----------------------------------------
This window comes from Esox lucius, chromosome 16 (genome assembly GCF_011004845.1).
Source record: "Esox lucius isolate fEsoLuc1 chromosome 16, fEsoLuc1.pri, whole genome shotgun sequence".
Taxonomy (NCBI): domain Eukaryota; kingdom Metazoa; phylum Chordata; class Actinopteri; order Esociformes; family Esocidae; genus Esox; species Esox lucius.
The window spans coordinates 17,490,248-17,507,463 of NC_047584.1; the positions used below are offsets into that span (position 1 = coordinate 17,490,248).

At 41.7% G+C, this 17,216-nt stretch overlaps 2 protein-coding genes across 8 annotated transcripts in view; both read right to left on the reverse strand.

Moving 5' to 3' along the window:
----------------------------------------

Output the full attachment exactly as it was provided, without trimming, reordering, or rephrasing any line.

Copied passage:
This window comes from Esox lucius, chromosome 16 (genome assembly GCF_011004845.1).
Source record: "Esox lucius isolate fEsoLuc1 chromosome 16, fEsoLuc1.pri, whole genome shotgun sequence".
Taxonomy (NCBI): domain Eukaryota; kingdom Metazoa; phylum Chordata; class Actinopteri; order Esociformes; family Esocidae; genus Esox; species Esox lucius.
The window spans coordinates 17,490,248-17,507,463 of NC_047584.1; the positions used below are offsets into that span (position 1 = coordinate 17,490,248).

At 41.7% G+C, this 17,216-nt stretch overlaps 2 protein-coding genes across 8 annotated transcripts in view; both read right to left on the reverse strand.

Moving 5' to 3' along the window: